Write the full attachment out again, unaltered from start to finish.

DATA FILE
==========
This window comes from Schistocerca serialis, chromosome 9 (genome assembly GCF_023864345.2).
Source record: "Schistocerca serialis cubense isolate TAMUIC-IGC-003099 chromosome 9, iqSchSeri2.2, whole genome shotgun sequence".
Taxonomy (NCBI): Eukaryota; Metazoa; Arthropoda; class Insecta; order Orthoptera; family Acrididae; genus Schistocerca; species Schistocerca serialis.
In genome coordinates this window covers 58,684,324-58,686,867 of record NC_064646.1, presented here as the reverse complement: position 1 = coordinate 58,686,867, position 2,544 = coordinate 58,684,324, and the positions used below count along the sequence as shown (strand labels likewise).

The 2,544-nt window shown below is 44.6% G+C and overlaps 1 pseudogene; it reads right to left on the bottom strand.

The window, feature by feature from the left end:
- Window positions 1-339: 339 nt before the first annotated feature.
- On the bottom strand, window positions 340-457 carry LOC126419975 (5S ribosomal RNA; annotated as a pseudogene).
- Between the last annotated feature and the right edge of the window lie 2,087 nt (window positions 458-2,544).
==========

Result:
This window comes from Schistocerca serialis, chromosome 9 (genome assembly GCF_023864345.2).
Source record: "Schistocerca serialis cubense isolate TAMUIC-IGC-003099 chromosome 9, iqSchSeri2.2, whole genome shotgun sequence".
Taxonomy (NCBI): Eukaryota; Metazoa; Arthropoda; class Insecta; order Orthoptera; family Acrididae; genus Schistocerca; species Schistocerca serialis.
In genome coordinates this window covers 58,684,324-58,686,867 of record NC_064646.1, presented here as the reverse complement: position 1 = coordinate 58,686,867, position 2,544 = coordinate 58,684,324, and the positions used below count along the sequence as shown (strand labels likewise).

The 2,544-nt window shown below is 44.6% G+C and overlaps 1 pseudogene; it reads right to left on the bottom strand.

The window, feature by feature from the left end:
- Window positions 1-339: 339 nt before the first annotated feature.
- On the bottom strand, window positions 340-457 carry LOC126419975 (5S ribosomal RNA; annotated as a pseudogene).
- Between the last annotated feature and the right edge of the window lie 2,087 nt (window positions 458-2,544).